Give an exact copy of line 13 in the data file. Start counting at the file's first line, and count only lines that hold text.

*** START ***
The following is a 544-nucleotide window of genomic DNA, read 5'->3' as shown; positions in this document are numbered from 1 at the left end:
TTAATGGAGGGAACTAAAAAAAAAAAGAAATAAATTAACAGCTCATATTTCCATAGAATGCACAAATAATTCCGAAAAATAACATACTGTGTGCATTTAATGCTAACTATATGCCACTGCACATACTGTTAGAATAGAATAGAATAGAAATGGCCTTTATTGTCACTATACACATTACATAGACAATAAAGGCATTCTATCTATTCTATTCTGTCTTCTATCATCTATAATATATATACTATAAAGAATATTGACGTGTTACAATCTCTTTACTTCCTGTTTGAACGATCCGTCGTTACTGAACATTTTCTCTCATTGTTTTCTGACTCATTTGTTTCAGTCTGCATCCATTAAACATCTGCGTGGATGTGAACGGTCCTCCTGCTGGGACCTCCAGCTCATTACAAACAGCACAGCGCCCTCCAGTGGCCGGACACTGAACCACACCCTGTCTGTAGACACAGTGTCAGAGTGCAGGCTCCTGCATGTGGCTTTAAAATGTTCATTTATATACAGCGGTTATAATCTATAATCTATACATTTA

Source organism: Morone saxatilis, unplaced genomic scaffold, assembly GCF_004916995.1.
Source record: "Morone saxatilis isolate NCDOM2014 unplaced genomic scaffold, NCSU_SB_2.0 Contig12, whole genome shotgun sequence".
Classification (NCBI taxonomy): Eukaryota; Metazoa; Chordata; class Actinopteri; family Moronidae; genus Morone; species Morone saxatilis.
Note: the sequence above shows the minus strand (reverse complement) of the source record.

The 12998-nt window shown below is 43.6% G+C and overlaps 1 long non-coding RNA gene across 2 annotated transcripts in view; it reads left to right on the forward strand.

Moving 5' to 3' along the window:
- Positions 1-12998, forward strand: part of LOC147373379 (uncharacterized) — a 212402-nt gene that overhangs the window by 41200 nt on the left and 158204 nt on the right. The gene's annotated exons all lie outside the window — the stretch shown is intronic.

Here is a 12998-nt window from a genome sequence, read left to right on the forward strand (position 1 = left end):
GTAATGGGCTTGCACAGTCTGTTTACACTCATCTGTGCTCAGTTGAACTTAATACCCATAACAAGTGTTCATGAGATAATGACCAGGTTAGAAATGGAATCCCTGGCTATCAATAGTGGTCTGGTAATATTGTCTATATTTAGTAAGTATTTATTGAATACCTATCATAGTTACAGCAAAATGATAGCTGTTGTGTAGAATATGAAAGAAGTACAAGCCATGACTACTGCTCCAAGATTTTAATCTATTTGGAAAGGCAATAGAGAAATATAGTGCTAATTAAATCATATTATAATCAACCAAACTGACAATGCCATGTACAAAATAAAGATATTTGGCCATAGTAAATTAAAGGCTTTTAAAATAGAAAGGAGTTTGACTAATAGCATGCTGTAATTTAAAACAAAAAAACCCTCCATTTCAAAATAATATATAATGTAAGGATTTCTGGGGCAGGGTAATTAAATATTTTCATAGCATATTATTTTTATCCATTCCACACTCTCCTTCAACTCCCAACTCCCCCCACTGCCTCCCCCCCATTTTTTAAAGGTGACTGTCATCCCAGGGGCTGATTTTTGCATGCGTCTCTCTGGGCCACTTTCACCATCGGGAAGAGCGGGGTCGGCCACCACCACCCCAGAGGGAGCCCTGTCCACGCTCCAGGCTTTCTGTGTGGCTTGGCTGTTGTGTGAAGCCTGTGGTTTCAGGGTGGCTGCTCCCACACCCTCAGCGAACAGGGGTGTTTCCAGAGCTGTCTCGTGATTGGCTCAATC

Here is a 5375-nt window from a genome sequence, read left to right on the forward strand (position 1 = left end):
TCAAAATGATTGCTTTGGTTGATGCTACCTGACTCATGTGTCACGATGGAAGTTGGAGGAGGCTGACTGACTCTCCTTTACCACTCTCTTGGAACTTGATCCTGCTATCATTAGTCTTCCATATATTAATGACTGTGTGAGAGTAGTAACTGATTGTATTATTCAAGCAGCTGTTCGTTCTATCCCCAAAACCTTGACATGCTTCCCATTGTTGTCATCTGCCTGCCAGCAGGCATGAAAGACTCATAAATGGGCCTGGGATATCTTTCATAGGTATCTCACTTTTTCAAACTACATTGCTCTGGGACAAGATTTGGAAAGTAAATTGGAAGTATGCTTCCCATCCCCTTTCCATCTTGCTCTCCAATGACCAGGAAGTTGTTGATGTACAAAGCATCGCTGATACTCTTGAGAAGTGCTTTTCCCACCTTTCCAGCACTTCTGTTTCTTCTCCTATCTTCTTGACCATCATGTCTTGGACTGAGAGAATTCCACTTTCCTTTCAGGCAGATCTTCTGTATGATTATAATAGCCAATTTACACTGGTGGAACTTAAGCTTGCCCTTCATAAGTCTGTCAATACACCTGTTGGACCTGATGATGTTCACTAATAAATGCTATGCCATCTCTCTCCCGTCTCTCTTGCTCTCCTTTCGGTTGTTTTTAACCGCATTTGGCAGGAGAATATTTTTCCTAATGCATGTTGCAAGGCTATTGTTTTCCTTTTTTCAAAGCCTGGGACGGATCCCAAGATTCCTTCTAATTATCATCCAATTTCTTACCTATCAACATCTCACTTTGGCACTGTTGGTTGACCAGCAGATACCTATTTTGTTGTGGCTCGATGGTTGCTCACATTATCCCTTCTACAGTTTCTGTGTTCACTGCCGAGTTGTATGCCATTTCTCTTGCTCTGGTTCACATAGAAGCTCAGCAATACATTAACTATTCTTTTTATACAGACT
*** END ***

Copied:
TCAAAATGATTGCTTTGGTTGATGCTACCTGACTCATGTGTCACGATGGAAGTTGGAGGAGGCTGACTGACTCTCCTTTACCACTCTCTTGGAACTTGATCCTGCTATCATTAGTCTTCCATATATTAATGACTGTGTGAGAGTAGTAACTGATTGTATTATTCAAGCAGCTGTTCGTTCTATCCCCAAAACCTTGACATGCTTCCCATTGTTGTCATCTGCCTGCCAGCAGGCATGAAAGACTCATAAATGGGCCTGGGATATCTTTCATAGGTATCTCACTTTTTCAAACTACATTGCTCTGGGACAAGATTTGGAAAGTAAATTGGAAGTATGCTTCCCATCCCCTTTCCATCTTGCTCTCCAATGACCAGGAAGTTGTTGATGTACAAAGCATCGCTGATACTCTTGAGAAGTGCTTTTCCCACCTTTCCAGCACTTCTGTTTCTTCTCCTATCTTCTTGACCATCATGTCTTGGACTGAGAGAATTCCACTTTCCTTTCAGGCAGATCTTCTGTATGATTATAATAGCCAATTTACACTGGTGGAACTTAAGCTTGCCCTTCATAAGTCTGTCAATACACCTGTTGGACCTGATGATGTTCACTAATAAATGCTATGCCATCTCTCTCCCGTCTCTCTTGCTCTCCTTTCGGTTGTTTTTAACCGCATTTGGCAGGAGAATATTTTTCCTAATGCATGTTGCAAGGCTATTGTTTTCCTTTTTTCAAAGCCTGGGACGGATCCCAAGATTCCTTCTAATTATCATCCAATTTCTTACCTATCAACATCTCACTTTGGCACTGTTGGTTGACCAGCAGATACCTATTTTGTTGTGGCTCGATGGTTGCTCACATTATCCCTTCTACAGTTTCTGTGTTCACTGCCGAGTTGTATGCCATTTCTCTTGCTCTGGTTCACATAGAAGCTCAGCAATACATTAACTATTCTTTTTATACAGACT